When ATMs – software-driven banking – first began to appear, people predicted that banks and banking jobs would shrink. But the opposite occurred and, in fact, the financial services industry supports more jobs today than it did before ATMs existed. The dawn of ATMs freed banks to do things such as open more branches with fewer staff members while maintaining a net positive on jobs.

Software is supporting jobs across the globe. In Africa, even the act of matching an existing job with a potential candidate was a vexing and persistent problem. However, mobile phone penetration, which has doubled over the past two years, gave people – employers and job-hunters – access to the internet in an unprecedented way. Now many of the unemployed and underemployed can identify and obtain decent working opportunities by simply using their phones.

The software that powers the internet also breathed whole new life into niche retailers. Stores that sell comic books — or virtually any collectible or specialty item — saw their customer base explode worldwide. The introduction of a tremendous amount of potential consumers enabled these types of businesses to become more aggressive and do things like expand or increase staff. The internet reaffirmed and reinvigorated a variety of small businesses and created more jobs.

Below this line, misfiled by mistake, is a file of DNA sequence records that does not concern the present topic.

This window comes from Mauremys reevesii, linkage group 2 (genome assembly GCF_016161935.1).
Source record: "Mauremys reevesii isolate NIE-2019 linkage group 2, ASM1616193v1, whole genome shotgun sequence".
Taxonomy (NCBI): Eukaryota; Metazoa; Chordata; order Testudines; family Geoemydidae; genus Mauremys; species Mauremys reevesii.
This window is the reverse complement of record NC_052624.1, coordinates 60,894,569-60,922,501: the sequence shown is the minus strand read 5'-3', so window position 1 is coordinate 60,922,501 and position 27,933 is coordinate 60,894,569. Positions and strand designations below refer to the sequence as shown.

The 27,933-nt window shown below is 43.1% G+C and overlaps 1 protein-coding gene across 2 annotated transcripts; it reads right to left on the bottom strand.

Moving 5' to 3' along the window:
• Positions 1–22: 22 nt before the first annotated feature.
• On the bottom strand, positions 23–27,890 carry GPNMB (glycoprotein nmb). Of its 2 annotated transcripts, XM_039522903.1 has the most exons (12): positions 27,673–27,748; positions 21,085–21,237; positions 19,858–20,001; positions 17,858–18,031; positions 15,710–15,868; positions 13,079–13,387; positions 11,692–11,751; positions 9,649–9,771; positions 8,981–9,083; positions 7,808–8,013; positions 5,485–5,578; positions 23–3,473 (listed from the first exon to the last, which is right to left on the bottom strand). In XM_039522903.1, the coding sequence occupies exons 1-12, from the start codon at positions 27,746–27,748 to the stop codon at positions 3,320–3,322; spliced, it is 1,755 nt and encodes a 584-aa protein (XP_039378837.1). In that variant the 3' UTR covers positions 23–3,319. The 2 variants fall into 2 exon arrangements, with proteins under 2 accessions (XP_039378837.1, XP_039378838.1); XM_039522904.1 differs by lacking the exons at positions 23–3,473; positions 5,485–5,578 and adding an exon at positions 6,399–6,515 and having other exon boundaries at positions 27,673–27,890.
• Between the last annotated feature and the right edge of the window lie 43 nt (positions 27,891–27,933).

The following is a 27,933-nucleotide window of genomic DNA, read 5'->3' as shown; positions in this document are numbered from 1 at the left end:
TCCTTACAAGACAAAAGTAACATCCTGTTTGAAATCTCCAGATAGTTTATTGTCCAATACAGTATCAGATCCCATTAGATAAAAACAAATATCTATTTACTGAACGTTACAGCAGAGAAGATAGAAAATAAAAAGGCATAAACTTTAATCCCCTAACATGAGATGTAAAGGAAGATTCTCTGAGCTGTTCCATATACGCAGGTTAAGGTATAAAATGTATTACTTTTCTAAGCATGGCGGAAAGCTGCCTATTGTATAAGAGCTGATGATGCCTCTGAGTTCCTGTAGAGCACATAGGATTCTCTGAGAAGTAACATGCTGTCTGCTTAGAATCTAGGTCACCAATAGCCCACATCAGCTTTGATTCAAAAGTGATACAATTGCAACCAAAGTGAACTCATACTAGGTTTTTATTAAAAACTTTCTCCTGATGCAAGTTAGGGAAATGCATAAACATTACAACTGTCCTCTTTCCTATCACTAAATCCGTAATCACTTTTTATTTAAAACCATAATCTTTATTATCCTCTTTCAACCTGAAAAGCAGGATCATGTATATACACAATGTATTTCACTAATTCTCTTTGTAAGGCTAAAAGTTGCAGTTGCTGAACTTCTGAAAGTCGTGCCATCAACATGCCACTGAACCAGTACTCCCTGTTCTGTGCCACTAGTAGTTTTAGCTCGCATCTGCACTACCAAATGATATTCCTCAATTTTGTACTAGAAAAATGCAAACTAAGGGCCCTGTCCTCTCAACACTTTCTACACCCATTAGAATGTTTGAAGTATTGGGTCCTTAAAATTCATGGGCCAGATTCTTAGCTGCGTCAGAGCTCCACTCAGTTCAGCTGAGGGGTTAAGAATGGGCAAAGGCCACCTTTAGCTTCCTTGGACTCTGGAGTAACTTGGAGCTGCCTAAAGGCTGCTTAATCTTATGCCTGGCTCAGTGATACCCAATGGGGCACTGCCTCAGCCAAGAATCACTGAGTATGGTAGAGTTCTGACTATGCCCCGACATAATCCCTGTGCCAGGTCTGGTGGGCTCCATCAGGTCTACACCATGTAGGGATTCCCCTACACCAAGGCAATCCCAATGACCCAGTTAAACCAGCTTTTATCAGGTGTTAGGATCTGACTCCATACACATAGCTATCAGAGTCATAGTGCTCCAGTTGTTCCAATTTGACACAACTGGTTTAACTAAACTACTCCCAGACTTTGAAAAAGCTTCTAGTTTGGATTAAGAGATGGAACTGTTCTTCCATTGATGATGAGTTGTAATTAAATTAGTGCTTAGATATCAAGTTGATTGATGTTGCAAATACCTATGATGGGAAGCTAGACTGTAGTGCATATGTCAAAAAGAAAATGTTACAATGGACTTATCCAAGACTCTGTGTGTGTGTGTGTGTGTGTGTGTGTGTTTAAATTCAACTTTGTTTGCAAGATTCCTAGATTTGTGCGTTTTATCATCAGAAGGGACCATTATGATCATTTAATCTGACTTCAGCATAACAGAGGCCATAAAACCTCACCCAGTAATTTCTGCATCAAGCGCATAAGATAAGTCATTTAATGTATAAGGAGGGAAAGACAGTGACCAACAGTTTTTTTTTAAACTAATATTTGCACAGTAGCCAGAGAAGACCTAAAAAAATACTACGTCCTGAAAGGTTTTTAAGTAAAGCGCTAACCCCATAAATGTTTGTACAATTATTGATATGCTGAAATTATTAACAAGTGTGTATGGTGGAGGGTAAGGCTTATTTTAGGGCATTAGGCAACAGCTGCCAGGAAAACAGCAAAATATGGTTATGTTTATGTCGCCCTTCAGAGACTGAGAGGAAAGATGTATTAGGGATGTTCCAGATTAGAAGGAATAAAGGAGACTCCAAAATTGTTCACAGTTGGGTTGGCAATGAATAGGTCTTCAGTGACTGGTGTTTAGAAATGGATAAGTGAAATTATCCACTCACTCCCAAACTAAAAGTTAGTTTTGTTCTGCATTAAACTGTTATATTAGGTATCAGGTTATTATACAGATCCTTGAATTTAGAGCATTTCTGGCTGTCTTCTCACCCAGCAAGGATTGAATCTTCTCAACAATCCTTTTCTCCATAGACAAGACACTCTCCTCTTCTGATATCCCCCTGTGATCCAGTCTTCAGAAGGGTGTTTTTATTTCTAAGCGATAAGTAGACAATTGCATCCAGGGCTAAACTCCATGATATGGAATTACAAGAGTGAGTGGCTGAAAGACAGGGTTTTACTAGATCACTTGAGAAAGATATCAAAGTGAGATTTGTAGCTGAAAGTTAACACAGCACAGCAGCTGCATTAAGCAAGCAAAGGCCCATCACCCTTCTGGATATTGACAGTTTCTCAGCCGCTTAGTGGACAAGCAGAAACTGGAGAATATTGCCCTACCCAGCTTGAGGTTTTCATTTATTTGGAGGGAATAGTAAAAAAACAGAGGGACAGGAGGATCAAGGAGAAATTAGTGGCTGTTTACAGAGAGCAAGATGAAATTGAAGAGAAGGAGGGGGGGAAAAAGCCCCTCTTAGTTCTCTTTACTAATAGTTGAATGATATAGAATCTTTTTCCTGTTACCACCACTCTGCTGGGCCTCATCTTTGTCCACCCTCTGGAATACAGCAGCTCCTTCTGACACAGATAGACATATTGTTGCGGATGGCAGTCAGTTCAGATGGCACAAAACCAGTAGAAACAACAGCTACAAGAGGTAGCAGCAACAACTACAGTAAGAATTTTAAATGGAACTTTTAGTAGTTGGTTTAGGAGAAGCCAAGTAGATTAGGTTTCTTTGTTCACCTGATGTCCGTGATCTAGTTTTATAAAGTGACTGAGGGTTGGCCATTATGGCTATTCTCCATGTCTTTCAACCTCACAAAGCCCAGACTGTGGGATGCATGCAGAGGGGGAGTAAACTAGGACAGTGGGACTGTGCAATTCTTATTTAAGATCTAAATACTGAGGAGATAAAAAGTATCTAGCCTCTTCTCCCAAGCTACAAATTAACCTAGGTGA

For even more proof, look at the exact opposite of the niche retailer: Amazon. The U.S. online retailer creates jobs up and down their supply chain. There are a number of more complex jobs in logistics and operations, but also an incredible amount of other kinds of jobs from delivery drivers, to the people who make the boxes - the list goes on and on.

Leadership of every stripe needs to be incredibly responsive and responsible as the Fourth Industrial Revolution takes hold. To face the challenges properly, our children will need to be steeped early in math and sciences, which serve as the building blocks for engineering. The jobs and requirements for the present and the future will need trained people to realize the true potential of software. That is a priority.

While water remains a basic human need, the ability to create a nimbostratus cloud in a lab remains elusive. However, we can control and prepare for the present and future opportunities in software. When harnessed, software will take us anywhere our minds and creativity map out, while quite likely saving the world along the way.

Mike Gregoire is chief executive of CA Technologies.

Follow CNBC International on Twitter and Facebook.